Posted on January 4th, 2009 4 comments
After a short Christmas and End/New Year’s break we are back with our Language Learning Grand Master Articles. Today I bring you the communication consultant Stu Jay Raj from Thailand. Different from Stephen Krashen, Stu Jay is neither an academic researcher nor a linguistic. He’s, in my opinion, one of the guys farther away from the bulk of language researchers/teachers/linguistics out there. Farther away in the sense you can really learn a lot about language learning with him. As well as many great language learners out there, Stu Jay cares more about teaching how to learn languages than teaching the languages itself. It’s a tendency between polyglots and I believe it will grow up in the future, although it will for certain take time.
Stu Jay approaches language from a rather communicative, social, and interactive perspective, seeing language as a kind of social and interative skill, in a very practical and useful way. But, at the same time, not in a mechanical way. This may seems complicated, but as soon as you watch some of his videos you’ll get what I’m trying to say.
Stu Jay speaks more than 10 languages, and the interesting thing is that he speaks languages that I have never even heard about like Lao and Urdu. Maybe his different approach to language learning comes from the fact of he being from Thailand, living in a very different culture.
You can learn a lot about him and his ideas on language learning at his blog Behind The Curtain, and also at his YouTube Channel. But before leaving this blog, take a time to watch this two video where he talks about some of his ideas and approaches to language learning.
Posted on December 23rd, 2008 3 comments
Today we start our Language Learning Grand Masters series with Dr. Stephen Krashen. At the university I learned about Krashen, but it was in a very brief way, so that when I started reading Krashen by myself I suddenly realized “oh, some time ago some teacher in some class talked about this guy”. In fact, most language students at university don’t know about Krashen. But why should you know about him? First, because his ideas about language learning are, in my humble opinion, amazing! Second, because every serious language learner will greatly benefit from reading and knowing Krashen. Let’s take a quick look at what Wikipedia says about him:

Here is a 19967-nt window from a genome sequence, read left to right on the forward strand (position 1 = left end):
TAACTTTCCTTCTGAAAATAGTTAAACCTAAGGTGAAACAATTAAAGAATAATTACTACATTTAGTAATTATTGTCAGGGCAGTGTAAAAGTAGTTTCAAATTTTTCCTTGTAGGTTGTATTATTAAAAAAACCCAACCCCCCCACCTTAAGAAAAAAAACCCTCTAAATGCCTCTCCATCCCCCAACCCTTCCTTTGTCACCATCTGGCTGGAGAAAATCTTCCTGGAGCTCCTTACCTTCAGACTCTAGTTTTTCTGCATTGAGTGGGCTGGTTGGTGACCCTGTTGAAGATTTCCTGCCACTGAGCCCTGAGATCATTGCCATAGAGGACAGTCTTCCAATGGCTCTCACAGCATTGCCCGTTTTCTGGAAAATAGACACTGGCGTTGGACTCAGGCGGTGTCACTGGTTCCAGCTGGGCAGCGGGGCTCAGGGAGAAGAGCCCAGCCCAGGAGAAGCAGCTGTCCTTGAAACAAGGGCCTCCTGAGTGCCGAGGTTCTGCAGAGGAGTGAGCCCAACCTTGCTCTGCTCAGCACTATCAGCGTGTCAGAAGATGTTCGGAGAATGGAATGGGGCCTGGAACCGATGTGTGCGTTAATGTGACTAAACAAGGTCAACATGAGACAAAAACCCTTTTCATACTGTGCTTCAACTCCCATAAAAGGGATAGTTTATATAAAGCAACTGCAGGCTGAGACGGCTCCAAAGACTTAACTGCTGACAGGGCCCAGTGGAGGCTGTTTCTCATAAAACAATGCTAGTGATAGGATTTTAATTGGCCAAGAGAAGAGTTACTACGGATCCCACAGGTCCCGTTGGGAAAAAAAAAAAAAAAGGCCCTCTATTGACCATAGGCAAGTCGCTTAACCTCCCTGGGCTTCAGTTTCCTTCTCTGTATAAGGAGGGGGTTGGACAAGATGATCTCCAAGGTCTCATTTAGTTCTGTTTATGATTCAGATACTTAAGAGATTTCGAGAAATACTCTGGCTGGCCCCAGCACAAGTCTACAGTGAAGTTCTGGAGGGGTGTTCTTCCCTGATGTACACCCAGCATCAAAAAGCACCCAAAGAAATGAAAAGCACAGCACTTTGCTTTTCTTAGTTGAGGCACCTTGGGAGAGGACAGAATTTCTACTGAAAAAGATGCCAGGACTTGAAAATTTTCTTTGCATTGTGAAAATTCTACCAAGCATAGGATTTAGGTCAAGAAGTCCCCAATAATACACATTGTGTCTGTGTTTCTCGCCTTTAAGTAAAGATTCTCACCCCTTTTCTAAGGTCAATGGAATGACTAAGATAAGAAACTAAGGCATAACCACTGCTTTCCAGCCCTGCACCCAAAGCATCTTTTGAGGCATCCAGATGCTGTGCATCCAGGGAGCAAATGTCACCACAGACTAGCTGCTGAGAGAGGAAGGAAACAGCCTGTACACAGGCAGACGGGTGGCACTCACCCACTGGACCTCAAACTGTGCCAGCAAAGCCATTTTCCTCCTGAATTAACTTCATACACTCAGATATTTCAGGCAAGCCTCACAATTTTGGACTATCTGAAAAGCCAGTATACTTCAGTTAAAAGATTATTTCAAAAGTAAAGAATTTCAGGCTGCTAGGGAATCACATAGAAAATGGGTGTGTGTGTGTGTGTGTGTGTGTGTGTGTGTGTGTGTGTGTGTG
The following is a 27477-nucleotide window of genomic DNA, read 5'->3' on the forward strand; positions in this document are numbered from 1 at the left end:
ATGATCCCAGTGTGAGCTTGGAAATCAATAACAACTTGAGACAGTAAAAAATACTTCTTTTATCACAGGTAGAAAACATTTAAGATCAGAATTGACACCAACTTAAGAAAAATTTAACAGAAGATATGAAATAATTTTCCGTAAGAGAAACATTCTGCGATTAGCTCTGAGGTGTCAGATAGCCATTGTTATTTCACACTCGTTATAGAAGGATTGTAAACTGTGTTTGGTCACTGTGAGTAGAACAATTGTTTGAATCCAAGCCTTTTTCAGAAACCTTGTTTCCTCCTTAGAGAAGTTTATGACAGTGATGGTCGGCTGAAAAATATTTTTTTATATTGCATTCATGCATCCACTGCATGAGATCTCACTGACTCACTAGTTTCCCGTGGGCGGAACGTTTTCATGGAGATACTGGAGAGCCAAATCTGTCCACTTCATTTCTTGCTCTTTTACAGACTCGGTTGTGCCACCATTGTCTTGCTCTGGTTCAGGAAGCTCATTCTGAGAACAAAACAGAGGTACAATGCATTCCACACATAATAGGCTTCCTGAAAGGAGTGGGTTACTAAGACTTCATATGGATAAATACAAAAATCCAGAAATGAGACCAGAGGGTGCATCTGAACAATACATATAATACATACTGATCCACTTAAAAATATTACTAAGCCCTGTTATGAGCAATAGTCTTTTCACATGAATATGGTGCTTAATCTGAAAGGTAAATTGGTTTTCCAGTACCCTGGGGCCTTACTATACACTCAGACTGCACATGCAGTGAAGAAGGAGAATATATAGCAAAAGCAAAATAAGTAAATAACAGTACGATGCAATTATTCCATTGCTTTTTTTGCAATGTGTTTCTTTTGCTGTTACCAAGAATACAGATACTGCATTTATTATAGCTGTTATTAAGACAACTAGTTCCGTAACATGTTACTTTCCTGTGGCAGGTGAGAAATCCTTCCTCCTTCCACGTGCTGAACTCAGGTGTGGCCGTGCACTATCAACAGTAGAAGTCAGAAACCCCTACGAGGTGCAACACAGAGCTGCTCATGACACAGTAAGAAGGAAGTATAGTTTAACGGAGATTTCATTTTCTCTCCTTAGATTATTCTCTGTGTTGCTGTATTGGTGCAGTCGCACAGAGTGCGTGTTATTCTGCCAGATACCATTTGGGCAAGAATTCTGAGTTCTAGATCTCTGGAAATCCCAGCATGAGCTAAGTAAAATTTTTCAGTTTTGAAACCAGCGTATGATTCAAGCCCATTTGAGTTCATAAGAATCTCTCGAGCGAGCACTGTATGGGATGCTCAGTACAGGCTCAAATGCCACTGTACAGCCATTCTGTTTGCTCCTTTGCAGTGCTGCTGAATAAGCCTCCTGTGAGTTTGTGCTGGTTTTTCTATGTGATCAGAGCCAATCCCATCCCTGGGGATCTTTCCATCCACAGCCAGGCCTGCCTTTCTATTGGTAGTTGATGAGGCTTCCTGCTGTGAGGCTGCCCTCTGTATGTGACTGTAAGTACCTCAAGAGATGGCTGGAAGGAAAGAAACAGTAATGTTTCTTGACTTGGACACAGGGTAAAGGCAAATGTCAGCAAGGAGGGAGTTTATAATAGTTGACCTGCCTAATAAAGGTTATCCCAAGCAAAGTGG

Stephen Krashen is professor emeritus at the University of Southern California, moving from the linguistics department to the faculty of the School of Education in 1994. He is a linguist, educational researcher, and activist. Dr. Krashen has published more than 350 papers and books, contributing to the fields of second language acquisition (SLA), bilingual education, and reading. He is credited with introducing various influential concepts and terms in the study of second language acquisition, including the Acquisition-learning hypothesis, the Input Hypothesis, Monitor Theory, the Affective Filter, and the Natural Order Hypothesis. Most recently, Krashen promotes the use of free voluntary reading during second language acquisition, of which he says “I believe that it is the most powerful tool we have in language education, first and second.” From Wikipedia.
As you can see, Krashen has formulated a series of hypotheses on language learning: The Natural Order Hypothesis, The Acquisition/Learning Hypothesis, The Monitor Hypothesis, and The Affective Filter Hypothesis. Let’s take a look at each of them:
The Natural Order Hypothesis
“we acquire the rules of language in a predictable order”
The Acquisition/ Learning Hypothesis
“adults have two distinctive ways of developing competences in second languages […] acquisition, that is by using language for real communication […] learning, ‘knowing about’ language” (Krashen & Terrell 1983)
The Monitor Hypothesis
‘conscious learning […] can only be used as a Monitor or an editor’ (Krashen & Terrell 1983)
The Input Hypothesis
“humans acquire language in only one way – by understanding messages or by receiving ‘comprehensible input'”
The Affective Filter Hypothesis
“a mental block, caused by affective factors […] that prevents input from reaching the language acquisition device”(Krashen, 1985, p.100)
At first it may seem too complicated, but, in fact, the hypotheses are very simple. Acquisition and learning are different. We acquire language in natural contexts, reading, listening, talking to people. It’s using the language in the real world for real communication. On the other hand, learning is what usually takes place inside the classroom, it relates to every conscious study on and about the language. Nomenclatures, explicit grammar rules, drills, and so forth. We acquire language through input, i.e., listening and reading real content. We learn the language deliberately studying, be it in a classroom or by self-study. Although one can learn a foreign language through only input/natural learning or through only conscious learning, the best learner would be one able to balance natural acquisition and explicit learning. In other words, we need lots of input in order to acquire language, and by studying, we consciously learn the language in order to polish the few errors that the input by itself couldn’t correct.